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Re: [Groff] groff and layout stability

From: Alejandro López-Valencia
Subject: Re: [Groff] groff and layout stability
Date: Tue, 26 Apr 2005 10:34:41 -0500

On 4/26/05, Werner LEMBERG <address@hidden> wrote:
> On comp.tex.latex there was some discussion w.r.t. document layout
> stability and hyphenation patterns:
>   Subject: Consistency of US hyphenation patterns across distributions
>   References: <address@hidden>
> Up to today, noone has ever mentioned a similar problem here, and I
> must admit that I've never thought about it.
> The current state of groff is simple: It does *not* assure layout
> stability, this is, it is quite possible that documents look different
> if processed with different groff versions.  I don't think this is a
> serious problem because you can always use an older groff release in
> case this stability is important to you.

Well, David Kastrup (the AucTeX maintainer) gave this answer in the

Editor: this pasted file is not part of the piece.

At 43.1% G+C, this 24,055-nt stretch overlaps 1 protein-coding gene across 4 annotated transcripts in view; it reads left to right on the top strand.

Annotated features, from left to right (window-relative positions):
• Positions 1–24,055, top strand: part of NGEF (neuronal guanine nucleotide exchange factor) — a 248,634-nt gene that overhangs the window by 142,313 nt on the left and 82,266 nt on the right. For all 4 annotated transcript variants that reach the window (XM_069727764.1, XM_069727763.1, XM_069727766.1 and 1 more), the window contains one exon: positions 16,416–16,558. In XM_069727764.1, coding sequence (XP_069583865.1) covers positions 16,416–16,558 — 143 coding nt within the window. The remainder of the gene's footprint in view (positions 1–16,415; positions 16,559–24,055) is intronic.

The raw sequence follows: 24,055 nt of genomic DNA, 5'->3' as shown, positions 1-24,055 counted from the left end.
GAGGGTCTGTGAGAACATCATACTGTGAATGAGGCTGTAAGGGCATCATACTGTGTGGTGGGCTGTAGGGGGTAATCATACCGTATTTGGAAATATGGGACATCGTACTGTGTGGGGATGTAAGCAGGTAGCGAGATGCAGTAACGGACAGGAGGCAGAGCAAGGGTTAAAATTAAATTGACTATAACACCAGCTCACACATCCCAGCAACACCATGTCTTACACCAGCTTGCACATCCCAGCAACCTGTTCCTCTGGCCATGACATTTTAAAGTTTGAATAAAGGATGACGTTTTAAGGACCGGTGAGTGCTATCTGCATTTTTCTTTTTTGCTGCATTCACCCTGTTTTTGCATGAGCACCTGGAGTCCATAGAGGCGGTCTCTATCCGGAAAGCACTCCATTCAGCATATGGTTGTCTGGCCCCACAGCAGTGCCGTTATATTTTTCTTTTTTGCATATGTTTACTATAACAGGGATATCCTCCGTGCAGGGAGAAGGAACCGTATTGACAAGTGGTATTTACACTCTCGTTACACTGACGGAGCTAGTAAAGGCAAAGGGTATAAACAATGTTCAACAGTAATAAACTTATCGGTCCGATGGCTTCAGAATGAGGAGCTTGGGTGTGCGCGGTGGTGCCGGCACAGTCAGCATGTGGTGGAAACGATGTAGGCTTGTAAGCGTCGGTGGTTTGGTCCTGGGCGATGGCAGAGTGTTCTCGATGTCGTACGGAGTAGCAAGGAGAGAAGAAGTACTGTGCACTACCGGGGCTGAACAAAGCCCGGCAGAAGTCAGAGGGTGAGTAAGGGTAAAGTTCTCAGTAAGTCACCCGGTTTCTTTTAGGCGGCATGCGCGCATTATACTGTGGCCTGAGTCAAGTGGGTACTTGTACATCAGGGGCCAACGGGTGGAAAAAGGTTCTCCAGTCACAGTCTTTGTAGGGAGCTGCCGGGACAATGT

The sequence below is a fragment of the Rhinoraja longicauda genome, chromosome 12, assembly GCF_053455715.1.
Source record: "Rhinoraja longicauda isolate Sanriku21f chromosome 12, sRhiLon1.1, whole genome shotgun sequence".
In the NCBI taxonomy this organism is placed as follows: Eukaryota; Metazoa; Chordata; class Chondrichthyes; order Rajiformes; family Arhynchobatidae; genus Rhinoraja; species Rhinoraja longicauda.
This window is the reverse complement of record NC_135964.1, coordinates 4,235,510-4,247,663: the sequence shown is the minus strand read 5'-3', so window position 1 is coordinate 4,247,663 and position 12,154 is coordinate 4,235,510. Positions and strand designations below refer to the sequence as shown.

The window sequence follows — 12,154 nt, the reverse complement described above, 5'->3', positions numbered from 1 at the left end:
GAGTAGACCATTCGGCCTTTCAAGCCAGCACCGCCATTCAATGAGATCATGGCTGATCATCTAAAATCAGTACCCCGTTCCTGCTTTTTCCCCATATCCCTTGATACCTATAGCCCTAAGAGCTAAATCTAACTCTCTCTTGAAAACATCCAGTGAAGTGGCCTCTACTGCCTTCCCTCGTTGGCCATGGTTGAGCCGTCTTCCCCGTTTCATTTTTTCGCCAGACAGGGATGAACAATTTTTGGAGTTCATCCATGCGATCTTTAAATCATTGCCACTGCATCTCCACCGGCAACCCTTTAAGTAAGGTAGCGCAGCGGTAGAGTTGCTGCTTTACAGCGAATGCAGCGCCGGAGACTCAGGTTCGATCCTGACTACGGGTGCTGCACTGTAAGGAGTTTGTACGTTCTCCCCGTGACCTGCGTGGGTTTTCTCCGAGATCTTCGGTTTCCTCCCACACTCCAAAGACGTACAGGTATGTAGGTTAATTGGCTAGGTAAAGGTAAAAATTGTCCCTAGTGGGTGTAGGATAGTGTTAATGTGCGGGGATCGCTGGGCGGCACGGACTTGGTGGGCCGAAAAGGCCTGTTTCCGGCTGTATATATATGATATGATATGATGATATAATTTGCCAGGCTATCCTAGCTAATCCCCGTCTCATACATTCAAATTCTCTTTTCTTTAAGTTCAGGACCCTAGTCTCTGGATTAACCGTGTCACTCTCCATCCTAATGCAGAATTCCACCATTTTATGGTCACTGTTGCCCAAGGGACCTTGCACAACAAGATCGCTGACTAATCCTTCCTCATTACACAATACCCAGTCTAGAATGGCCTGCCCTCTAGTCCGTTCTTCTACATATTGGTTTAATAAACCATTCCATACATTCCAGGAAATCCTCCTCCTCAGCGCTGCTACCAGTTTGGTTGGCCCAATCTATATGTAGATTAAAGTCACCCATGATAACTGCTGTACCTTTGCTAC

same thread (msg-id: <address@hidden>):

---start quote
It is not a problem.  LaTeX, in contrast to plain TeX, has no "frozen"
policy.  Document compilations are not guaranteed to stay the same
across installations and across time.  In particular hyphenation
patterns are revised and augmented.  Also, an installation is free to
change the default hyphenation patterns from US English (though this
is really not advisable: where necessary, you can make British
patterns available separately).

Some stability is preserved: for example, the layout of the standard
document classes is not changed in LaTeX2e, neither is the float
placement algorithm, though both clearly leave things to be desired.
---end quote

And a inflamatory response by the OP was anwsered in similar terms by
Frank Mittlebach (the project leader of the LaTeX project) [msg-id:

So.... I would think that this is a "Red Herring" in the true meaning
of the idiom. OTOH, the OP in that thread is some sort of Trafalgar
Square haranger; I think they call them trolls nowadays. Having
followed c.t.t. for almost 15 years on and off, that's the conclusion
I reached after giving him the benefit of the doubt the first two
years of reading his, rather amusing and technically interesting,

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